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Banks Ordered To Reimburse Homeowners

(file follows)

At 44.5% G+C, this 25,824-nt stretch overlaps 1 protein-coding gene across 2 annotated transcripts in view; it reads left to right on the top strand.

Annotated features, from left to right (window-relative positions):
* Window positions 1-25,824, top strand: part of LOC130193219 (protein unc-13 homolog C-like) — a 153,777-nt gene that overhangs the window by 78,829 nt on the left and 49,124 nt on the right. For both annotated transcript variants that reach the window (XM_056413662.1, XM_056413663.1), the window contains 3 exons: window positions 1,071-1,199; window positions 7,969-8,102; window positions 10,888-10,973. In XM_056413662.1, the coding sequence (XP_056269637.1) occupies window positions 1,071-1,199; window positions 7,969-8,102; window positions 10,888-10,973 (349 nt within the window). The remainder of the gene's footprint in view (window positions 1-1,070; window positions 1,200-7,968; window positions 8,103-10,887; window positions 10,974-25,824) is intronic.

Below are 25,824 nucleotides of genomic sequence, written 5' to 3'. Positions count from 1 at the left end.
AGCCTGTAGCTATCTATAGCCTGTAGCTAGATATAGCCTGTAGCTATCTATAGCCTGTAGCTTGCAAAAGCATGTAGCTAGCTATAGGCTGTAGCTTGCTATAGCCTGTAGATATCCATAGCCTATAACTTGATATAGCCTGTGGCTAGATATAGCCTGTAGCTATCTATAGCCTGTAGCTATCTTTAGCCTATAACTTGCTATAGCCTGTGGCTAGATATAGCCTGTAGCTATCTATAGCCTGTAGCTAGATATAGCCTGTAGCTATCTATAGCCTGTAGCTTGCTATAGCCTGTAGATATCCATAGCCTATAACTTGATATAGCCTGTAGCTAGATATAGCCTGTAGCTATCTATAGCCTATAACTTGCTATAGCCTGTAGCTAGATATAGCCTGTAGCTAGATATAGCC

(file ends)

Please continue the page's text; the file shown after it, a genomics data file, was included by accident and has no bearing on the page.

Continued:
Bank of America, Wells Fargo and more than a dozen other mortgage lenders and servicers have been ordered by federal regulators to overhaul their foreclosure policies and compensate some homeowners. This all goes back to the "robo-signing" controversy last year when bank employees were caught processing reams of foreclosure documents without bothering to read them. The Federal Reserve, FDIC and other federal bank regulators investigated foreclosure practices and have now ordered large banks - including Wells Fargo and Bank of America - to reimburse homeowners who were incorrectly foreclosed upon. The banks have said there weren't many cases where that happened. Wells Fargo said in a statement it had none, but that the regulators' demands "will make mortgage servicing practices better across the board." Bank of America declined to comment. Under the agreement, banks will be required to hire auditors to see if they improperly foreclosed on homeowners in 2009 and 2010. They'll also be prohibited from foreclosing on a home when the owner has received a loan modification and is making those payments. But the federal regulators did not impose fines on the banks. That's something state attorneys general are still pushing for in their own negotiations with lenders. North Carolina Attorney General Roy Cooper is a leader in those discussions which, he says, will not be affected by yesterday's federal action. Attorneys general are holding out for much more from the banks.